Travel: 100mm

Going from 29x2.35 down to 26x2.35 is about 9% less volume, or conversely, going from 26 up to 29 is about 10% larger volume.
Does the difference in tire volume compare to suspension travel?

At speed, does suspension matter more than stable geometry?

Many thanks
Get an agled headset to slacken geometry by 2'. That's what I did with an old DH bike.

Also, if you got free clearance to fit a 27.5 wheel front, you get a slacker head angle and better monster trucking ability.

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Re: 40mph commuter: slack hardtail on 29" tire or steep full-suspension on 26"?

Post by Chalo » Dec 03 2020 8:39pm

fatty wrote:
Dec 03 2020 5:17pm
As far as pneumatic tire suspension is concerned, total air volume is all that matters.
Sorry, you're wrong. Cross-sectional area of the tire gives suspension, sure-- and that's partly proportional to volume. A large height of tire can help a lot, and you have to have enough air volume for that. But it isn't the total volume of air that does the work, because from unloaded to bottomed out makes almost no difference in the tire's total volume and therefore pressure.

In the bicycle world, the wider but shorter you spread out a given tire on a wide rim, the worse it rides-- even though its volume increased. You have to lower the tire pressure to compensate. Bicycle tires are not the same as murder vehicle tires. They're much more flexible, and they're always bias ply.

Anything you can feel from the surface as you ride has a height (which is why you can feel it), and for that reason the wheel outside diameter makes a disproportionate difference in ride quality. That's why rollerblades ruin your feet quickly, but high wheeler bikes from the 19th century ride nicely enough on dirt roads, with solid rubber tires.
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Re: 40mph commuter: slack hardtail on 29" tire or steep full-suspension on 26"?

Post by Chalo » Dec 03 2020 8:43pm

MadRhino wrote:
Dec 03 2020 6:25pm
Tires are not making suspension, because they have no negative travel.
Tires have static sag just like any other suspension. The late Jobst Brandt used to recommend using sag to decide what tire pressure to use. I think he recommended 20% of the unloaded casing height, which is not too far off what you'd use for a mechanical suspension.
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Re: 40mph commuter: slack hardtail on 29" tire or steep full-suspension on 26"?

Post by fatty » Dec 03 2020 10:44pm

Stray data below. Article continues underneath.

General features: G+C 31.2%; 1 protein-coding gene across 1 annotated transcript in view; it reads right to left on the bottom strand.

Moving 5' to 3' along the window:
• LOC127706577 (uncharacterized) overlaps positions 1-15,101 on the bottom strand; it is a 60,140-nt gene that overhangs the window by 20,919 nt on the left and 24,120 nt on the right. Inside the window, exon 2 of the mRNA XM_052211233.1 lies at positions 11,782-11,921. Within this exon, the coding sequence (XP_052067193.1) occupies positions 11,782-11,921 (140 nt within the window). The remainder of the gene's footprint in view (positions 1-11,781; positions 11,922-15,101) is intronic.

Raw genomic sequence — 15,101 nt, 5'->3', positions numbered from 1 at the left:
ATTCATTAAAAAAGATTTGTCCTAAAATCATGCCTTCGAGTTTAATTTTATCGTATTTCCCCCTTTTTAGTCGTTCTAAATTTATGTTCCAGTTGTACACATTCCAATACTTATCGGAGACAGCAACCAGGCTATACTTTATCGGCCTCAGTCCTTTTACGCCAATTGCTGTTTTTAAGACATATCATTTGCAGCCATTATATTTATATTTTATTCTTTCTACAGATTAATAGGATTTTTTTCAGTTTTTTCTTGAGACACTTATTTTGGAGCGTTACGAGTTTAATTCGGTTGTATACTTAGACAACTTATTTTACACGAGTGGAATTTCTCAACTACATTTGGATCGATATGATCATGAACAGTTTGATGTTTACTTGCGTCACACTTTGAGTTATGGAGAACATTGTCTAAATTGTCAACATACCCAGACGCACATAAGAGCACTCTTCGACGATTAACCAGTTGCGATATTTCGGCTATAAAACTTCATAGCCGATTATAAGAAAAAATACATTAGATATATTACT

saskatchewanian wrote:
Dec 03 2020 5:57pm
I can say with confidence that a hardtail with 4" wide tires and front suspension going 30 mph is fine on broken pavement and gravel, but I wouldn't want to go any skinnier at my speed, or much faster with my setup (on rough roads). I definitely wouldn't want to use skinnier tires going faster on a hardtail if the road is at all rough.
Thanks. I initially thought about a full-fat 26 x 3.5 or 4.0, but couldn't plan a complete system that I liked.
saskatchewanian wrote:
Dec 03 2020 5:57pm
I know it's risky messing with geometry but if you already have the bikes have you tried putting the 29" fork and wheel on the 26 FS and see how it feels? It should slacken it out a bit.
Yeah, I figured I could pick up about 4.5deg with a longer fork, taking it from 69 to 64.5deg.
Last edited by fatty on Dec 04 2020 5:10am, edited 3 times in total.
Don't take advice from:
there is no difference between a mean well CC/CV power supply and a device sold as a charger. they operate in EXACTLY the same way
Testing has demonstrated that ordinary rim brakes thermally outperformed all but the best disc brakes...You'll always add weight and cost, while not equalling the capabilities of comparable rim brakes, if you use discs

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Re: 40mph commuter: slack hardtail on 29" tire or steep full-suspension on 26"?

Post by goatman » Dec 03 2020 10:52pm

24x3.0 is about 26od, i like that size on the 26 rim bikes
how long is the commute

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Re: 40mph commuter: slack hardtail on 29" tire or steep full-suspension on 26"?

Post by fatty » Dec 03 2020 11:23pm

MadRhino wrote: